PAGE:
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Link-Round Up 5/7/2014

Jen McCreight has left FTB. While we’re all sad to see her go, we’re very happy to see her new blog. Check it out. Here she also explains why she left.

This Dan Fincke post is more than 2 years old, but I read it recently and loved it: How Faith Theoretically Makes People Less Likely To Be Trustworthy

Do you like Little Prince? Then read this New Yorker article. Also on New Yorker, John Cassidy analyzes John Kerry’s use of the word apartheid. I don’t completely agree, but I enjoyed reading the article. Also on New Yorker, a powerful article about the dark past of Nigeria.

Is the Quran incompatible with evolution? This is an article from a person who seems to be a Muslim. It’s interesting to read, although ultimately I don’t agree with the article.

Seven Things You Should Know About UKIP And Farage. One thing I know is I am afraid of them.

Speaking of Farage, our own Alex Gabriel demonstrates why UKIP is so incompatible with secular values. Also, why John Paul II was a reactionary pope.

Avicenna responds to a commentor and makes some important points.

Neil Carter asks if times of tragedy is wrong to criticize god. My own answer? No. The truth doesn’t go on holidays in respect to the victims of any tragedy, and neither should we. What is a tragedy to some, it’s also an opportunity to face important questions.

BBC reports on a series of mysterious videos and their French connection.

An Atheist in Kuwait: Interview with Ben Baz Aziz and ExZombie

I love Kareem Abdul-Jabbar’s article on Donald Sterling a lot.

Why atheism makes believers so uncomfortable? This is one answer.

A very great article on Ayaan Hirsi Ali on the blog fojap. You mean, we have to READ and UNDERSTAND what someone says before flipping out? That’s too much effort!

Comments

  1. atheist says

    From the “fojap” blog post:

    Reason: …Do you think Islam could bring about similar social and political changes?

    Hirsi Ali: Only if Islam is defeated. Because right now, the political side of Islam, the power-hungry expansionist side of Islam, has become superior to the Sufis and the Ismailis and the peace-seeking Muslims.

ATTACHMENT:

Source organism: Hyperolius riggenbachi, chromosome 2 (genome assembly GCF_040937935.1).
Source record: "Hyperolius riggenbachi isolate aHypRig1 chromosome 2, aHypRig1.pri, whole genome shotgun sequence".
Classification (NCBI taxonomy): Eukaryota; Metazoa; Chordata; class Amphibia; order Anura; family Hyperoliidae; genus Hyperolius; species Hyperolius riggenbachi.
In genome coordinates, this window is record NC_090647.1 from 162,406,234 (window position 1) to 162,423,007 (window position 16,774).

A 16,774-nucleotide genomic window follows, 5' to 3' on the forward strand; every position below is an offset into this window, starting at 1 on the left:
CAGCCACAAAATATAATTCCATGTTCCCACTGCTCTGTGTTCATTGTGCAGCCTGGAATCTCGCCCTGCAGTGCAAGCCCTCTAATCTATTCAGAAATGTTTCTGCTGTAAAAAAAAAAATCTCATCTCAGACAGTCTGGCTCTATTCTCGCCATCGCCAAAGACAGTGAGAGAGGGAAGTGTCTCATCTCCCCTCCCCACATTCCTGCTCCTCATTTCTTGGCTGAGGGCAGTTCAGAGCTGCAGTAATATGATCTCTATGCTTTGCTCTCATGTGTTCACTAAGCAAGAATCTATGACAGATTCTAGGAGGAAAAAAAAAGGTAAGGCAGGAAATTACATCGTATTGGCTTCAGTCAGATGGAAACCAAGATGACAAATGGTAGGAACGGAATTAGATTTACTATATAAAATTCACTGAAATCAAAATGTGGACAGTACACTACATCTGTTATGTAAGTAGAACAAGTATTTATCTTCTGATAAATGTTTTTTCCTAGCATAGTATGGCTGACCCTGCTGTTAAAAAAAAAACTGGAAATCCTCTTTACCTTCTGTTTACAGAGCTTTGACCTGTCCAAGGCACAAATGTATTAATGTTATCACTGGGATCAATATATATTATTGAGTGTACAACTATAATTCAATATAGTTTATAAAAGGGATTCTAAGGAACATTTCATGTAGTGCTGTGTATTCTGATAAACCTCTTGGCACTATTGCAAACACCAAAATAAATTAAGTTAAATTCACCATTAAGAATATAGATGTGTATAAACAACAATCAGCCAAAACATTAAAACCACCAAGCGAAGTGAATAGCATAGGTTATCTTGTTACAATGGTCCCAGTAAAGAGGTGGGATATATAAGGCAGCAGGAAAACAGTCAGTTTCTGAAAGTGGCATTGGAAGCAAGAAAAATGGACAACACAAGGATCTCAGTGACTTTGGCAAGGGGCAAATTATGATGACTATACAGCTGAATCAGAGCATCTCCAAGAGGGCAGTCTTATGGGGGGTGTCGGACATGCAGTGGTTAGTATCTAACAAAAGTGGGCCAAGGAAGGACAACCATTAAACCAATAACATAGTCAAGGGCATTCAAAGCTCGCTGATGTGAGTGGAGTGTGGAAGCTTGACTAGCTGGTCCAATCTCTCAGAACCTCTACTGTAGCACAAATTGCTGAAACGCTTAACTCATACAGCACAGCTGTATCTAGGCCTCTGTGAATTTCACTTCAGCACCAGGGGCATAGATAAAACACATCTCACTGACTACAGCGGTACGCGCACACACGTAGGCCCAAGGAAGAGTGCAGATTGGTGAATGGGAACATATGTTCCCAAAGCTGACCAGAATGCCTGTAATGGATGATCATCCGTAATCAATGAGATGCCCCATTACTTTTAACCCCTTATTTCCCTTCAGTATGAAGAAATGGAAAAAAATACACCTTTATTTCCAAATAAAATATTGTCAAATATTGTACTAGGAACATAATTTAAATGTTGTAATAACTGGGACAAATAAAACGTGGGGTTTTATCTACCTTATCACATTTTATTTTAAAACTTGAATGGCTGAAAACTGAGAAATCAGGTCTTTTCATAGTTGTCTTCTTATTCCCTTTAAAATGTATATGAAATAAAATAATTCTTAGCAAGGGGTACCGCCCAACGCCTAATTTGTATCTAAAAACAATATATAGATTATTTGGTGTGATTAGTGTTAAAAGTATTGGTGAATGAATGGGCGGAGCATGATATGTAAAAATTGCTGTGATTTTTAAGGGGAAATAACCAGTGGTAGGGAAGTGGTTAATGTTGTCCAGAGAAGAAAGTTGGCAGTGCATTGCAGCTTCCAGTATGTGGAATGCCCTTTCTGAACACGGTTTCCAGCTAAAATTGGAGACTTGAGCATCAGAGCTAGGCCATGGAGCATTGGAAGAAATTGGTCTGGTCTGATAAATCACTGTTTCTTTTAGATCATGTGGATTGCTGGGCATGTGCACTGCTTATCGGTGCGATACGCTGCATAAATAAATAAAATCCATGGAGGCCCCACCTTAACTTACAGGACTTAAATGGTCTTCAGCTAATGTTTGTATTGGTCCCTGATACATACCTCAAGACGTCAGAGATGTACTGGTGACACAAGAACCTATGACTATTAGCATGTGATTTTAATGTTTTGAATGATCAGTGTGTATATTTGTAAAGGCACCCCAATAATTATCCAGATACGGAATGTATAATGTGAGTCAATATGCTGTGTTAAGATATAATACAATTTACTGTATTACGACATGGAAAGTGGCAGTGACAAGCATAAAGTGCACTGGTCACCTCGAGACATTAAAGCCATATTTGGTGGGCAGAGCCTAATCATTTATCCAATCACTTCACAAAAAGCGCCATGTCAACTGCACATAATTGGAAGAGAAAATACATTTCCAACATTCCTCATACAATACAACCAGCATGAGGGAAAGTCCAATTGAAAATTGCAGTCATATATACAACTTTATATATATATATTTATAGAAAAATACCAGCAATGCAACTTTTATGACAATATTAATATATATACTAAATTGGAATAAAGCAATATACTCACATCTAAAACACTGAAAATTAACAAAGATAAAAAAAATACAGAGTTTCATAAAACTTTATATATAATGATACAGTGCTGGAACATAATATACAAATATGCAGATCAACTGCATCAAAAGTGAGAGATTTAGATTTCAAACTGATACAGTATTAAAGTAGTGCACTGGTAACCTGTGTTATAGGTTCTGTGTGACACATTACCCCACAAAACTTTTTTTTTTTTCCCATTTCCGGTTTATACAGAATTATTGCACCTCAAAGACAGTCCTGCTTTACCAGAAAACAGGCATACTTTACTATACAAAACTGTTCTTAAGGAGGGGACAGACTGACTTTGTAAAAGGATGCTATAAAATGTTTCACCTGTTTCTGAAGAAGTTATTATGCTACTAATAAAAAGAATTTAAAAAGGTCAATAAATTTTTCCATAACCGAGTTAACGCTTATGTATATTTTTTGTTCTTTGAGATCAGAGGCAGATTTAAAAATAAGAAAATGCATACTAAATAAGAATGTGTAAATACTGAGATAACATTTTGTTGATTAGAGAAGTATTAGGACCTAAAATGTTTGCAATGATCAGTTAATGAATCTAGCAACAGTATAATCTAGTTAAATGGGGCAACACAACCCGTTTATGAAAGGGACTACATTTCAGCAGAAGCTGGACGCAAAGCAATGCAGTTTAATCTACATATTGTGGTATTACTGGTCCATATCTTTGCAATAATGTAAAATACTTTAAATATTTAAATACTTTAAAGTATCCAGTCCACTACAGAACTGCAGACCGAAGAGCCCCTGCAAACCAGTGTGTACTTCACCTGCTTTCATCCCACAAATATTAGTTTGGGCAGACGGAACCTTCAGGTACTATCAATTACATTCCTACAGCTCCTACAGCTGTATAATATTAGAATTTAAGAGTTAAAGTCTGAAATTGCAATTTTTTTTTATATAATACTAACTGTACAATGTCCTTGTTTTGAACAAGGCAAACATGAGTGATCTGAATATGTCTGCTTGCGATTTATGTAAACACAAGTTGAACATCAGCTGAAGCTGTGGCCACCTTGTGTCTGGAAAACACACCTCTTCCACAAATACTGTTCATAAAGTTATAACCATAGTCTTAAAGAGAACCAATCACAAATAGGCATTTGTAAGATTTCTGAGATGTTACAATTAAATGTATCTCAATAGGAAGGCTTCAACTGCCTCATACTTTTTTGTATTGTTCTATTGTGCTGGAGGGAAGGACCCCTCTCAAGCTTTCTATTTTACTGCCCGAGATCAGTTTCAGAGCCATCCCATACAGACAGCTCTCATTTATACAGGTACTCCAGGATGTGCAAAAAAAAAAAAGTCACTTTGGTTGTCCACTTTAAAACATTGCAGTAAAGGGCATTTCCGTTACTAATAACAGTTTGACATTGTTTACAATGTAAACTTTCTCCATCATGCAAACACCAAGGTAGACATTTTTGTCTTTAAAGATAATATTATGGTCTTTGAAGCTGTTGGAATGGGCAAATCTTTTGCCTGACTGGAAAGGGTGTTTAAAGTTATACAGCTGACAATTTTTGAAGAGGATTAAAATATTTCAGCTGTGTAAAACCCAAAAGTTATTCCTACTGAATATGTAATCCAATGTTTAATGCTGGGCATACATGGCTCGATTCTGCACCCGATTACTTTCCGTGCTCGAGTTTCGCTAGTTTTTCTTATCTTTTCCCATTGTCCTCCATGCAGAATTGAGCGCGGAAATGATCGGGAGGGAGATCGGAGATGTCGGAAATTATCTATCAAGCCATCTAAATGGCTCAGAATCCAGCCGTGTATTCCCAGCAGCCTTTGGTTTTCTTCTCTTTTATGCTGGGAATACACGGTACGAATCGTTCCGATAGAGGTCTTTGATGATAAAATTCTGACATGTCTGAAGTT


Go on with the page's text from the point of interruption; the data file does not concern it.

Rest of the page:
Reason: Don’t you mean defeating radical Islam?

    Hirsi Ali: No. Islam, period. Once it’s defeated, it can mutate into something peaceful. It’s very difficult to even talk about peace now. They’re not interested in peace.

    I can certainly understand where Hirsi Ali is coming from, as she was a target of actual Islamist terrorism in the murder of her friend Theo Van Gogh, and given her long fight to escape from religious oppression by her family. I don’t discount her personal experience, but her statements about Islam apply globally. Here is more of that “Reason” interview with her:

    Reason: We have to crush the world’s 1.5 billion Muslims under our boot? In concrete terms, what does that mean, “defeat Islam”?

    Hirsi Ali: I think that we are at war with Islam. And there’s no middle ground in wars. Islam can be defeated in many ways. For starters, you stop the spread of the ideology itself; at present, there are native Westerners converting to Islam, and they’re the most fanatical sometimes. There is infiltration of Islam in the schools and universities of the West. You stop that. You stop the symbol burning and the effigy burning, and you look them in the eye and flex your muscles and you say, “This is a warning. We won’t accept this anymore.” There comes a moment when you crush your enemy.

    Reason: Militarily?

    Hirsi Ali: In all forms, and if you don’t do that, then you have to live with the consequence of being crushed.

    When you include the rest of the interview, it’s pretty clear that she’s calling for a Western war on Islam. She says she wants to stop “infiltration of Islam in schools & universities”. She also includes using the military. One cannot stop “infiltration of Islam” in a culture without attacking civil rights. A military response to Islam would seem to include missiles, drones, troops, and black ops.

    So I am happy to take her words in her subjective context. I can appreciate the extreme experiences that shaped her worldview. But she’s speaking in a global context. Her statements have specific meanings that go beyond harsh criticism of Islam. She’s calling for the West to abandon respecting Muslim civil rights in order to stop their “infiltration”. She’s also calling for a military response to the existence of Islam, which cannot be tamed until it’s “defeated”. Please consider what an actual global war between The West and Islam would look like, and how it might proceed.

  2. atheist says

    Greta Christina’s piece is great, as usual. It does indeed point to the weakness of religion if dissent from it must be suppressed.

  3. says

    On the UKIP, I should point out that they have now dropped their opposition to gay marriage and expelled this person — they are trying to get with the modern world on those kinds of issues.

    The UKIP is basically a single-issue party — removal of the undemocratic European Union’s dominance over the UK. Its stances on issues unrelated to that tend to be only superficially thought out and rather half-baked. It certainly is not fit to run the country. But it is of value as an instrument by which the people can force the mainstream parties to listen to them on an issue on which, so far, they have flat-out defied public opinion.

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